How Financial Aid Works

In this article we take a look at how financial aid works.  It all starts with a number called your Expected Family Contribution, or EFC

EFC

Your Expected Family Contribution is calculated by the FAFSA.  The FAFSA is a government form that uses a process called the Needs Analysis Formula to determine the minimum out-of-pocket costs you can pay each and every year.  So your EFC is like a golf score, the lower the better.  Let’s take a simplified look at how the Needs Analysis Formula works.

Four Parts of the Equation

There are four primary parts to the formula.

  • Student’s Income above $3,000 are multiplied by 50%
  • Student’s assets are multiplied by 20%
  • Parent Income is multiplied on a sliding scale (much like our income tax brackets) after deducting a living allowance and their taxes.
  • Parent assets above a certain dollar amount are multiplied by 12% (this dollar amount changes year to year)

Student Income
Student Assets
Parent Income
Parent Assets
Example Figure
$5,000 $10.000 $80,000 (Stocks and Bonds)
$55,000
Allowance
$3,000 $0 Taxes + Allowance
$6,800 + $16,360
$40,300
Sub-total
$2,000 $10,000 $56,810 $14,700
Multiplier
50% 20% 22% 12%
Contribution
$1,000 $2,000 $12,498 $1,764

EFC = $1,000 + $2,000 + $12,498 + $1,764
EFC = $17,262

In this example, the government and colleges will expect this family to pay $17,262 every year the student is in college.  For the right family, there are things we can do to lower your expected family contribution.

Qualifying for Financial Aid

To determine if you qualify for financial aid, simply subtract your EFC from the cost of the college.  Using the same EFC from the example case above, let’s take a look at how this plays out at three tiers of schools.

EFC

Cost of Attendance

School Type
$17,262 $9,000 = Community College
$17,262 $20,000 = State School
$17,262 $30,000 = Private School

As you can see, just because you don’t qualify for financial aid at one school, doesn’t mean you won’t qualify for financial aid at another school.  In certain respects, you may be able to send your student to a private school for around the same cost as a public school, particularly if you consider that a much larger percentage of private school students graduate in four year, whereas state school students average 5.6 years.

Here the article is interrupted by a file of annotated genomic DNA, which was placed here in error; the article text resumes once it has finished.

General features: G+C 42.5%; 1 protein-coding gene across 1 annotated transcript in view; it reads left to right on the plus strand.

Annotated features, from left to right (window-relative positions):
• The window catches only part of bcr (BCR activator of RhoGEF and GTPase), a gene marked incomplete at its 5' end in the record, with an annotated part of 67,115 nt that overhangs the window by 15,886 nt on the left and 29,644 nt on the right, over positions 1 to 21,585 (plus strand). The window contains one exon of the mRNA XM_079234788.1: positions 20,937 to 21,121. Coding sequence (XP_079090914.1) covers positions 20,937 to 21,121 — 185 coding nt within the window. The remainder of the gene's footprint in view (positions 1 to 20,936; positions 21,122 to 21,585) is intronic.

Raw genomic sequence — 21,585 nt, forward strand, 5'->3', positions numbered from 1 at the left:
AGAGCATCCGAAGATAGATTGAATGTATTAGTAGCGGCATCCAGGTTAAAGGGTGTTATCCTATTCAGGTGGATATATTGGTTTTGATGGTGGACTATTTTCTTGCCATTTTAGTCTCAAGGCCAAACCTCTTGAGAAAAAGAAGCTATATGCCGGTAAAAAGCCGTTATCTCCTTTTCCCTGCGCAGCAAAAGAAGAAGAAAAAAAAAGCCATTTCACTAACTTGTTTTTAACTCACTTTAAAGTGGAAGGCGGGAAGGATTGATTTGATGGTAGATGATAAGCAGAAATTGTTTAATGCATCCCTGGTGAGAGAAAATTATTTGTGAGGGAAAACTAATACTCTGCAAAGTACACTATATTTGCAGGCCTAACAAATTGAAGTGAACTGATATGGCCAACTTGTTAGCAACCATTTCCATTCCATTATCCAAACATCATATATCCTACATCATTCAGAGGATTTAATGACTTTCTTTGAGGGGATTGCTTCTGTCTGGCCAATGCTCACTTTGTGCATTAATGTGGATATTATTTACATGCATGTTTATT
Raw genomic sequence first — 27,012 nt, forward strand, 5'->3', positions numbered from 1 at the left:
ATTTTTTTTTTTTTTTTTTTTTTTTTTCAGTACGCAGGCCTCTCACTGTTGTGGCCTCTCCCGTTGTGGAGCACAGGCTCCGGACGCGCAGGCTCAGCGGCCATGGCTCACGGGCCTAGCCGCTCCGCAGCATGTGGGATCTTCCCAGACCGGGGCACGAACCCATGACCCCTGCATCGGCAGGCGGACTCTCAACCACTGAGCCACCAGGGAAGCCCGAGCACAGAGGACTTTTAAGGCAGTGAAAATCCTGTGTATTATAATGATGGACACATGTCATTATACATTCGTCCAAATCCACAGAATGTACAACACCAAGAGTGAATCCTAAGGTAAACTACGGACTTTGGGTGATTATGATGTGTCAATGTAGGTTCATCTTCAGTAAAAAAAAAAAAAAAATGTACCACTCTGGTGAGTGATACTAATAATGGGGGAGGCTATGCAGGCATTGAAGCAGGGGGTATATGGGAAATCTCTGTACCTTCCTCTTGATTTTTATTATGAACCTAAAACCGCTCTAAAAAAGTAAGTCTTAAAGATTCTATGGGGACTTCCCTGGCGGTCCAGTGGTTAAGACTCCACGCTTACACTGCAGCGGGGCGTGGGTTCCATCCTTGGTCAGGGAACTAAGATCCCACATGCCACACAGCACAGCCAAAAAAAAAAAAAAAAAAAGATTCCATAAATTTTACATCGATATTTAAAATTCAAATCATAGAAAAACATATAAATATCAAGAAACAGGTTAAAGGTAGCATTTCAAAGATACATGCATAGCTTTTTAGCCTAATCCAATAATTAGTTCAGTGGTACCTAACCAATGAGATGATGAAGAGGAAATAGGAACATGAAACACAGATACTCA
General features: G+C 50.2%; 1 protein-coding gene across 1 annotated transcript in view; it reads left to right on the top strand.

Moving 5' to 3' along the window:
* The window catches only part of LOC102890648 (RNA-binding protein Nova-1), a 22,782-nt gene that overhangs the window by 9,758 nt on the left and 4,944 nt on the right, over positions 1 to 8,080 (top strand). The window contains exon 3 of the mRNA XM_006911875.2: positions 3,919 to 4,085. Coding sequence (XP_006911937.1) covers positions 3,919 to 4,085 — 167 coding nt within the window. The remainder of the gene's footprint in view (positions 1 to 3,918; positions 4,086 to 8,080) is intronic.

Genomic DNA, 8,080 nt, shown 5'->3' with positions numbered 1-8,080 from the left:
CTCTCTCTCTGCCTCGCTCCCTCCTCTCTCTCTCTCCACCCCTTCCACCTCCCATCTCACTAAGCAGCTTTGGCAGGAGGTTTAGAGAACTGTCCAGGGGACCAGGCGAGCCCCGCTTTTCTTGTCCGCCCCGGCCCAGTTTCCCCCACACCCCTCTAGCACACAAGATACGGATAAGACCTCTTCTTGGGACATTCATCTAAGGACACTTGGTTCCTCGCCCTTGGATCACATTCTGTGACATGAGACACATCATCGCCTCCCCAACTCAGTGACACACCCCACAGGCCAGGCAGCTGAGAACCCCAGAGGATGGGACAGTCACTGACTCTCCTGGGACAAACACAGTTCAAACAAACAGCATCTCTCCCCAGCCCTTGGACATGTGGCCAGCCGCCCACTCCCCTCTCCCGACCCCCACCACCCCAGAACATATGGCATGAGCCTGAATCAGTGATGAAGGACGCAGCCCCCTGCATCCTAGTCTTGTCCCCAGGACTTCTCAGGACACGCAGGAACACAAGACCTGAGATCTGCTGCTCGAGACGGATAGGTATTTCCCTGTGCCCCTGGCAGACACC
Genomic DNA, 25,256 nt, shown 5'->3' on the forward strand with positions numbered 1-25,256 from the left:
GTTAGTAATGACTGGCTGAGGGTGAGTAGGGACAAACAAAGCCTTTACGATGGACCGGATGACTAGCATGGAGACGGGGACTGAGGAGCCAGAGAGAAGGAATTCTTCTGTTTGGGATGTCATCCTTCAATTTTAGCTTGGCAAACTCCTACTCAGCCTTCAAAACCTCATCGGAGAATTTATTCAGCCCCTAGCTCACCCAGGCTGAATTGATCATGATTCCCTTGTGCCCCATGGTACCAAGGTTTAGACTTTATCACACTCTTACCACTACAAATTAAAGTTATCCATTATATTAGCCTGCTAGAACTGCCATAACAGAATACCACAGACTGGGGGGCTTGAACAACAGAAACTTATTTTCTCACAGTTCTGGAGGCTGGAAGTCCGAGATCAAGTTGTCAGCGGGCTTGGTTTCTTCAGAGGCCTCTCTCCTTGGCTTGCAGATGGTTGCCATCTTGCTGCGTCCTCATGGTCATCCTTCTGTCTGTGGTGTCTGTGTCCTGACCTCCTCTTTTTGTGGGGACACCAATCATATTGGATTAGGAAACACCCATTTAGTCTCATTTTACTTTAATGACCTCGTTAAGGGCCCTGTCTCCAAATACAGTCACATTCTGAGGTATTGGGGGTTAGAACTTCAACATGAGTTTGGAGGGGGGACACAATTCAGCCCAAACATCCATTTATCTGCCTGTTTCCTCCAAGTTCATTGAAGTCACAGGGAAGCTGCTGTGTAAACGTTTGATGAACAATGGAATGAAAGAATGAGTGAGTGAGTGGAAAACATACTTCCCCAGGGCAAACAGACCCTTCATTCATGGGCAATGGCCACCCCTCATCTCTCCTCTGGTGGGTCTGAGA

Calculating Your Total Out Of Pocket Costs

Just because you qualify for financial aid doesn’t mean that the school will fund 100% of your need.  This is called Gapping.  State schools typically meet about 50% – 60% of your need and private colleges tend to meet about 80% – 90% of your need.  That means you’re going to have to come out of pocket above and beyond your EFC to pay for the school.  Let’s take a practical look at how this works

1) Let’s say the School costs $25,000
2) Your Expected Family Contribution is $15,000.
That means you qualify for $10,000 of financial aid
       
3) BUT the school only meets 60% of your financial need
That means they will award you $6,000 in financial aid

4) But if they only meet 60% of your qualified aid, then that means that they DON’T meet 40% of your qualified aid. That is a difference of $4,000 that you’ll have to come up with above and beyond your EFC
       
5) So to calculate your total out of pocket costs, add your
EFC and this unmet need together

 $25,000
-$15,000
$10,000

 $10,000
x      60%
 $6,000

 $10,000
x      40%
 $4,000

  $15,000
+  $4,000
  $19,000

Calculating Your Total Overall College Costs

The example above only calculated your total out of pocket costs.  It didn’t tell us what your overall costs will be.  Although the college in this example, awarded $6,000 in financial aid, some of that will be in loans and another part will be in scholarships and grants.  Fortunately for us the colleges publish this information as well.  Let’s do a quick example to illustrate this point

1) Let’s say the School costs $25,000
2) Your Expected Family Contribution is $15,000.
That means you qualify for $10,000 of financial aid
       
3) BUT the school only meets 60% of your financial need
That means they will award you $6,000 in financial aid

4) But if they only meet 60% of your qualified aid, then that means that they DON’T meet 40% of your qualified aid. That is a difference of $4,000 that you’ll have to come up with above and beyond your EFC.
       
5) So to calculate your total out of pocket costs, add your
EFC and this unmet need together

 $25,000
-$15,000
$10,000

 $10,000
x      60%
 $6,000

 
  $10,000
x      40%
 $4,000

  $15,000
+  $4,000
  $19,000

Summary

To calculate the costs of college follow these steps:
1.    Find your EFC
2.    Subtract the cost of the school from your EFC
3.    Multiply your financial aid eligibility by the percent of need met
4.    Add your EFC to the percent of Unmet need (total out of pocket expenses)
5.    Multiply your financial aid award by the % in loans
6.    Add your EFC, % of Unmet Need, and % in loans together (total cost of college)

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